Feature 1: Consumables

A major weakness found with the PCR packaging was its organization considering the amount of steps required to complete it. To combat this problem, in the optimized design, the original PCR lab consumables will remain the same. Included is the PCR mix, SYBR Green Solution, micropipettor, buffer, liquid reagents, glass slides, plastic tubes and the pipette tips. The consumables will be organized in the order they are used in the PCR lab. A pipette tip will be arranged first, followed by the PCR mix, another pipette tip and so on corresponding with the various steps necessary for the PCR lab. This new method of packaging will make the process of completing the lab much easier for each user.

Feature 2: Hardware - PCR Machine & Fluorimeter

Our PCR machine has nearly the same hardware as the original Open PCR, but has a much smaller power supply. The replacement of the power supply is the major innovation. As a consequence, not only the size of the Open PCR machine is decreased, but also its weight is significantly smaller. The name of the new power supply is The PCR Power Popper (Exclusively used in the PCR Popper design)

A dark box with a fixed fluorimeter in it will be included with our device. It can be used to analyze the samples prepared with the Open PCR machine with the help of a smartphone. There is also innovation within, where there is an adjustable stage inside the box, about 10 cm away from the fluorimeter. The stage can be adjusted so that the phone can be raised or lowered, and set farther from or closer to the fluorimeter.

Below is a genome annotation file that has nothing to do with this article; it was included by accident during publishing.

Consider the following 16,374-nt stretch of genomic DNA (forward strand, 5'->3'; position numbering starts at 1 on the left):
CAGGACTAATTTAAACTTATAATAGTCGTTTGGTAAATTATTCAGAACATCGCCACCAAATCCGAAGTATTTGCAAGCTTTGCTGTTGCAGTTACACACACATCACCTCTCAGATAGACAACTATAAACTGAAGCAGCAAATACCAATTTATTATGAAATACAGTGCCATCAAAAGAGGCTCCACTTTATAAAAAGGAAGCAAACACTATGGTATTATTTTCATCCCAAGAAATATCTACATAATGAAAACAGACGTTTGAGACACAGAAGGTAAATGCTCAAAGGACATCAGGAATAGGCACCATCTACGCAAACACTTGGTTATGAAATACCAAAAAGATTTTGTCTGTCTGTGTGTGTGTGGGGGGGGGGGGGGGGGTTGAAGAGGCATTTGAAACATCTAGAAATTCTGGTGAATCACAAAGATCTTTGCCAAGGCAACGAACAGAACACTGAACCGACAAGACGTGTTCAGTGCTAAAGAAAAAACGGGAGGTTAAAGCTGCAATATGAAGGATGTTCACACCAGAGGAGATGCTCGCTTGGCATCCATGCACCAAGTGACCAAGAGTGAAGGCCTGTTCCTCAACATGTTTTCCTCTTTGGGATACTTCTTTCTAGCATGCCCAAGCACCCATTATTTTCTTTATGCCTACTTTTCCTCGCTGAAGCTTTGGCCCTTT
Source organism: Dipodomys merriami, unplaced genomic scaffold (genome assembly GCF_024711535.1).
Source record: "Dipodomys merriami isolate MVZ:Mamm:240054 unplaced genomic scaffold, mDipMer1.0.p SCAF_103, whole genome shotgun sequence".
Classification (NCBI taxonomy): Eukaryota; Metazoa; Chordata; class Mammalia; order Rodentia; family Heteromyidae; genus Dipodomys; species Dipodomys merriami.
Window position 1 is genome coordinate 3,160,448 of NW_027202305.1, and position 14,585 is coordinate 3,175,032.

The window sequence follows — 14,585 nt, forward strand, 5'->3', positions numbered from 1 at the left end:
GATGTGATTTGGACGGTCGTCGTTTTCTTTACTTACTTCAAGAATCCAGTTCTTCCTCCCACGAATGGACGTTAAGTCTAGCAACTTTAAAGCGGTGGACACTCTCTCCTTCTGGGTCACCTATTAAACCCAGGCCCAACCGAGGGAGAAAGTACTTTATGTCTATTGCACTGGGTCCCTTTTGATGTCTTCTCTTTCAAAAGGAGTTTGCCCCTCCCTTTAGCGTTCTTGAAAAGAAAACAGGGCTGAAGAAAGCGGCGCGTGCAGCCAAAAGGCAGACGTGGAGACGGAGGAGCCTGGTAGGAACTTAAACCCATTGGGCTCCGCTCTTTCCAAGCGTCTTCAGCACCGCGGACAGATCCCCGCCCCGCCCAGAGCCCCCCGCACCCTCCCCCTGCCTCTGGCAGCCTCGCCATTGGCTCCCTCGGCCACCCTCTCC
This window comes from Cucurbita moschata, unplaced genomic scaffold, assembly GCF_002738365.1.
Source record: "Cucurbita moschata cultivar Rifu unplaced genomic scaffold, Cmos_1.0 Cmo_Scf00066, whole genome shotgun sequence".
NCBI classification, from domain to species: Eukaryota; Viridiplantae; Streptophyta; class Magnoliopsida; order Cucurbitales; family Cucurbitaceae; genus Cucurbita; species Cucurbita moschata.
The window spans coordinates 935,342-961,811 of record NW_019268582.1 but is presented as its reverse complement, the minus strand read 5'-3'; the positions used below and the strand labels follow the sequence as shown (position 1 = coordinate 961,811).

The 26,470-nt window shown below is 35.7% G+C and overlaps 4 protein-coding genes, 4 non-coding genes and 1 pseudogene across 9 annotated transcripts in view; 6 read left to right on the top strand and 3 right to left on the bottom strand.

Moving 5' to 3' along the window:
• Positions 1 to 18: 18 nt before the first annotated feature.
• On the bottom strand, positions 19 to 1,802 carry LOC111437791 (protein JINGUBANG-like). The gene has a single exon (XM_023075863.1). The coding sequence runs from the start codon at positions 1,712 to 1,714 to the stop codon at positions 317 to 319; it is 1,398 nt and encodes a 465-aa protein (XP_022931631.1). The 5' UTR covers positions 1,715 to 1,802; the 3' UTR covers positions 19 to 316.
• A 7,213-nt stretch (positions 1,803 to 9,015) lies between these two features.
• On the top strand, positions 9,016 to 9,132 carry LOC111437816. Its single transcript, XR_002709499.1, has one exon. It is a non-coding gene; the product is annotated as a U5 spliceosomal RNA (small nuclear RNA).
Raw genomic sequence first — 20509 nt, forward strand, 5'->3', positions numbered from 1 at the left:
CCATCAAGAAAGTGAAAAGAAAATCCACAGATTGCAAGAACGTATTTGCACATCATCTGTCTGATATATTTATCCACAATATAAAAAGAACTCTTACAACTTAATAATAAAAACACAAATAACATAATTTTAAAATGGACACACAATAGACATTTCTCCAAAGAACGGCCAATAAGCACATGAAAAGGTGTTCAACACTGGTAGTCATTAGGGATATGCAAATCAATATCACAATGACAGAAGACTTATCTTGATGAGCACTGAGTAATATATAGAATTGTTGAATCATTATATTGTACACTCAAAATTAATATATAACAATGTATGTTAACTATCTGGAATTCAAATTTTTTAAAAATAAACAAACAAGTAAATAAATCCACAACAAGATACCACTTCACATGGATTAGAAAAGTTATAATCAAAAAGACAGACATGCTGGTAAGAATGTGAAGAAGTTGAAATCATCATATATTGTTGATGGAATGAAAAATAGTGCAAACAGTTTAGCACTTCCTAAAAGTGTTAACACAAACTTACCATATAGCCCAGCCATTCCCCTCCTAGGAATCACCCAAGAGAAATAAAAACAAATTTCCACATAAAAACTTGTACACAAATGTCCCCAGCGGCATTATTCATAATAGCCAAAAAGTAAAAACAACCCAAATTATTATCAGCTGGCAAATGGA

As seen from the pictures and descriptions above, the biggest change is to the the PCR machine, now called the PCR Popper (from the people who brought you the Pill Popper) because of the addition of a redesigned, very small power supply, called the PCR Power Popper (used exclusively with the PCR Popper). This will make the machine much smaller and likely more efficient and durable because of the removal of much of the heat inside the unit (just as one would see with a computer that runs cooler). In addition, the phone stand for the flourimeter will be adjustable to make it easier to set up, and get the right viewing angle for the phone camera.